“I met both of the Jenns at a clothing swap party where someone brought a turquoise leotard and we all got on the topic of ‘Oh my God, I also love “Xanadu,”‘” Mason said, demonstrating the kind of off-kilter sense of humor and nostalgia that pervades the event. “When Jenn Brandel mentioned she was going to do this, I said ‘I am totally in’ and, unsolicited, I made her a dance CD.”
Once the clock hits about 6:40 p.m., and most participants have arrived, stretched and handed over their $5 admission fee, the Jenns — tonight both dressed in “We can dance if we want to” T-shirts and white headbands — welcome the group and lay down the only rule: “No judgments of anyone else — or yourself.”
With that, Brandel dims the lights and announces that tonight she’s the deejay — participants can also submit their own playlists and play guest deejay.
With only a floor lamp, some revolving colored lights, a lava lamp projection and some sparkly Christmas lights on the floor to guide us, we start moving to the hypnotic “Rafiki” by Zap Mama. A few gals are a little stiff and self-conscious but by the end of the song, and for the rest of the night, we’re all shakin’ it like we just don’t care.
As the playlist flows into The Cars’ “Let’s Go,” Bow Wow Wow’s “I Want Candy” and The Waitresses’ “I Know What Boys Like,” we’re breaking out crazy moves that we’ve only ever shown our stuffed animals in the privacy of our teenage bedrooms. Why we decide to reveal our inner spaz to this room of mostly strangers is unclear. Maybe it’s the dim lights, the girls-only policy or the vintage tunes that transport us to our childhoods. Whatever the reason, it works. And before we know it we’ve soaked through our workout clothes and fogged up all the windows.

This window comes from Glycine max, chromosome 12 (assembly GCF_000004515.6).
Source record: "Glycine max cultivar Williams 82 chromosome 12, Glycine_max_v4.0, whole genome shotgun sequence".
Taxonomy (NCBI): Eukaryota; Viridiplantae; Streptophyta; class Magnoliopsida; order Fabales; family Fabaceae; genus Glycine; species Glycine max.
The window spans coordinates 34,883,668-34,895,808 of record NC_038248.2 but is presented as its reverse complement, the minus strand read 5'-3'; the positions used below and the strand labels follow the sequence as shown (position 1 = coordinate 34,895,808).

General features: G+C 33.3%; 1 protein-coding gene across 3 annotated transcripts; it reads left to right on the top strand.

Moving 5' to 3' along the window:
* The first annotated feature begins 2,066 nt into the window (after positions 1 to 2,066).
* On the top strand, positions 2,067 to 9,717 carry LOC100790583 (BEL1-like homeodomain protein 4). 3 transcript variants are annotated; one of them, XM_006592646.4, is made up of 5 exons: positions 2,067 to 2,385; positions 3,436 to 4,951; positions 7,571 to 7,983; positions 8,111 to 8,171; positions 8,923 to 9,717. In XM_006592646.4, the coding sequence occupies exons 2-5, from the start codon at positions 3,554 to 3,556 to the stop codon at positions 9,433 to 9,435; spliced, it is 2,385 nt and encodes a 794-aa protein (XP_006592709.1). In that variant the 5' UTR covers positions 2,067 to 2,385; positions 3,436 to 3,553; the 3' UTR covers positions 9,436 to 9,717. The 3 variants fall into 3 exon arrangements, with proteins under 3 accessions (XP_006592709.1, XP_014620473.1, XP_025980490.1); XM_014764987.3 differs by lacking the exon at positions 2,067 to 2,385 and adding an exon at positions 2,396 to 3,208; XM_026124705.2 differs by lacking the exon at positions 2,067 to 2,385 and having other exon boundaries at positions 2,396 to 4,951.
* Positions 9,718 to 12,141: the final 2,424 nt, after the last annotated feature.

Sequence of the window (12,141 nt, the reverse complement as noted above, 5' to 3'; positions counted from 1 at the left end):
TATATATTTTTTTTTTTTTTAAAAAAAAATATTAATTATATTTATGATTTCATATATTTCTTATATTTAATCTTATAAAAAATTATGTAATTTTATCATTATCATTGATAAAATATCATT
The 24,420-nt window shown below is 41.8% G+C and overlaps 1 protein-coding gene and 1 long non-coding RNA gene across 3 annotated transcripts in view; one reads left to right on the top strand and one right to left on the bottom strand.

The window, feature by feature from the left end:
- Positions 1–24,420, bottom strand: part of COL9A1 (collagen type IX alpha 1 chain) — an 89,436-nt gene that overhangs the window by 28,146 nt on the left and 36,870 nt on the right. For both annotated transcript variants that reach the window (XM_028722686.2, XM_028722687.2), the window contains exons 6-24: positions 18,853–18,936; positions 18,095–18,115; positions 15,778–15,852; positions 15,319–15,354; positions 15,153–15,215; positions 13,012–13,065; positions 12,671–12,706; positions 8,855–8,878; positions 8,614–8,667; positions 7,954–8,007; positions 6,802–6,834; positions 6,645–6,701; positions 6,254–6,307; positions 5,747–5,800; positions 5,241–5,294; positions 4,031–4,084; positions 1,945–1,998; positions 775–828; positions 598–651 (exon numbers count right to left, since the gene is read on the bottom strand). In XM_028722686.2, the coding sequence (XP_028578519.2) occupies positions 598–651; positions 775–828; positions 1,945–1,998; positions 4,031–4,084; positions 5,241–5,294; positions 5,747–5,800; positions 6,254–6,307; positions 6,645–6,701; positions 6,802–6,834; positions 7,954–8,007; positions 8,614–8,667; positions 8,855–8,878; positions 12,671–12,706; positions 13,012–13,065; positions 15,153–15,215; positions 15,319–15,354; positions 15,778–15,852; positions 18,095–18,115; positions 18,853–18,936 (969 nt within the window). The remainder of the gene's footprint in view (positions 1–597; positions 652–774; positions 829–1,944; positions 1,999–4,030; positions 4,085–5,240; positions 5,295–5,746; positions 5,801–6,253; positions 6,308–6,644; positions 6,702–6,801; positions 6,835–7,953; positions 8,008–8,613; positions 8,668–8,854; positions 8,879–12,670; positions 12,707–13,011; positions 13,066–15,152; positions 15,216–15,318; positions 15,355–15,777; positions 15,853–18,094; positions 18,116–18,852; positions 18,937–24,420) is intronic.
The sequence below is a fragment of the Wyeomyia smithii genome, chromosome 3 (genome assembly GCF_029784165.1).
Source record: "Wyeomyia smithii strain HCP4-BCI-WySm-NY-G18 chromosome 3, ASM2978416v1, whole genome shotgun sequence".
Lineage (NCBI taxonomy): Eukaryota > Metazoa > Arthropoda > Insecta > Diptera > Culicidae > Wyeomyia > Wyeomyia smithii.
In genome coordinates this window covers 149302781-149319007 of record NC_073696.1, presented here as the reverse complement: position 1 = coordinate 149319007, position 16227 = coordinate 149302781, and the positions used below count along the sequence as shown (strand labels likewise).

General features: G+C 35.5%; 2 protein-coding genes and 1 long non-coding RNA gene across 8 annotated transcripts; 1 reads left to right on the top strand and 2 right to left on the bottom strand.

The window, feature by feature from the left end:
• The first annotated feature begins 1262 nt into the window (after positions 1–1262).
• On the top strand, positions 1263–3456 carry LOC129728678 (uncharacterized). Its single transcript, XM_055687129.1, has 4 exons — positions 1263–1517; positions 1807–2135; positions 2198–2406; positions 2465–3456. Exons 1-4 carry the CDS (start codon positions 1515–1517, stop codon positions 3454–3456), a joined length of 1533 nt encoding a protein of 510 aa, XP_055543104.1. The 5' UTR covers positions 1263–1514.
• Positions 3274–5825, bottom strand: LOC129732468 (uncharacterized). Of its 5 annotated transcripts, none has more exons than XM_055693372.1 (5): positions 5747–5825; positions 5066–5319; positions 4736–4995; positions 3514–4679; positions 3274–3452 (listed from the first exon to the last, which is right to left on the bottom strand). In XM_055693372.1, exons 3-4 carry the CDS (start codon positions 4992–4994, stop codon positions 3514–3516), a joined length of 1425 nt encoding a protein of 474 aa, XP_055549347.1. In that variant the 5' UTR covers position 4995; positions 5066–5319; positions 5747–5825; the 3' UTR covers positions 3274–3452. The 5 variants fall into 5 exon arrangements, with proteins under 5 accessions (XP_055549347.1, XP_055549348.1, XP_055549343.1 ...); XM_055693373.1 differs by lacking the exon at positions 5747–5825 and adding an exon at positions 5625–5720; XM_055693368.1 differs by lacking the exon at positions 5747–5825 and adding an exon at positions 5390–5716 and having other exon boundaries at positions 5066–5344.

In the absence of an automated exercise machine or personal trainer, we have irresistible songs urging us to keep going. Brandel planned her playlist brilliantly, dropping in The B-52s’ “Love Shack” at about the one-hour mark when some of us had started to flag. But who can possibly resist bouncing around like a freak to this song? Not me.
Other songs on Brandel’s playlist included Technotronic’s “Pump Up the Jam,” a remix of Journey’s “Don’t Stop Believing,” The Police’s “Do Do Do De Da Da Da” and Billy Ocean’s “Get Out of My Dreams (and into my car),” finishing with Feist’s “I Feel it All” before the cool-down stretching music kicks in at 7:55.
Soon the lights flip on to reveal a room of sweaty women who clap, hoot and begin gathering their water bottles and bags. They’re the same women I met 90 minutes ago but with whom I feel a new camaraderie. We’ve shared something weirdly personal. And I’m not sure why. But it was a buttload of fun.
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Dance Dance Party Party
Where: Perpetual Motion Dance Studios, 4057 N. Damen Ave.
When: 6:30-8 p.m. Wednesdays and 3:30-5 p.m. Sundays.
Go to dancedancepartyparty.com or e-mail email@example.com for information.